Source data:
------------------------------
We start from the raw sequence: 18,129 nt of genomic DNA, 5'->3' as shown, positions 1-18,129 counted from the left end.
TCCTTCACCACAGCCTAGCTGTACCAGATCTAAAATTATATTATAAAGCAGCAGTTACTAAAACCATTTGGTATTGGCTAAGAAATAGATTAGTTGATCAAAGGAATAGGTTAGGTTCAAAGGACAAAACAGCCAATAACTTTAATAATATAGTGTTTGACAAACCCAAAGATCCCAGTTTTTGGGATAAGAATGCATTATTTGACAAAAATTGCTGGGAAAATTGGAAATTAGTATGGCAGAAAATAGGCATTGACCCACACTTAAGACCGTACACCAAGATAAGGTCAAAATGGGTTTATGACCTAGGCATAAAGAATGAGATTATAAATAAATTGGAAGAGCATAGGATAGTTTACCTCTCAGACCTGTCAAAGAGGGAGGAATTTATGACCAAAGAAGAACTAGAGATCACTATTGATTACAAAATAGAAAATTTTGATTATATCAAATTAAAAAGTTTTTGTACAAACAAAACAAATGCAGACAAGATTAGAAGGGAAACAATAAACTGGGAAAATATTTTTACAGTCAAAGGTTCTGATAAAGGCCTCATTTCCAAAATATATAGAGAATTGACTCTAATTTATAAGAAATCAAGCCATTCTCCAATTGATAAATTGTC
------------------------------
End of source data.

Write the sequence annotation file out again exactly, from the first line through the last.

We start from the raw sequence: 18,129 nt of genomic DNA, 5'->3' as shown, positions 1-18,129 counted from the left end.
TCCTTCACCACAGCCTAGCTGTACCAGATCTAAAATTATATTATAAAGCAGCAGTTACTAAAACCATTTGGTATTGGCTAAGAAATAGATTAGTTGATCAAAGGAATAGGTTAGGTTCAAAGGACAAAACAGCCAATAACTTTAATAATATAGTGTTTGACAAACCCAAAGATCCCAGTTTTTGGGATAAGAATGCATTATTTGACAAAAATTGCTGGGAAAATTGGAAATTAGTATGGCAGAAAATAGGCATTGACCCACACTTAAGACCGTACACCAAGATAAGGTCAAAATGGGTTTATGACCTAGGCATAAAGAATGAGATTATAAATAAATTGGAAGAGCATAGGATAGTTTACCTCTCAGACCTGTCAAAGAGGGAGGAATTTATGACCAAAGAAGAACTAGAGATCACTATTGATTACAAAATAGAAAATTTTGATTATATCAAATTAAAAAGTTTTTGTACAAACAAAACAAATGCAGACAAGATTAGAAGGGAAACAATAAACTGGGAAAATATTTTTACAGTCAAAGGTTCTGATAAAGGCCTCATTTCCAAAATATATAGAGAATTGACTCTAATTTATAAGAAATCAAGCCATTCTCCAATTGATAAATTGTC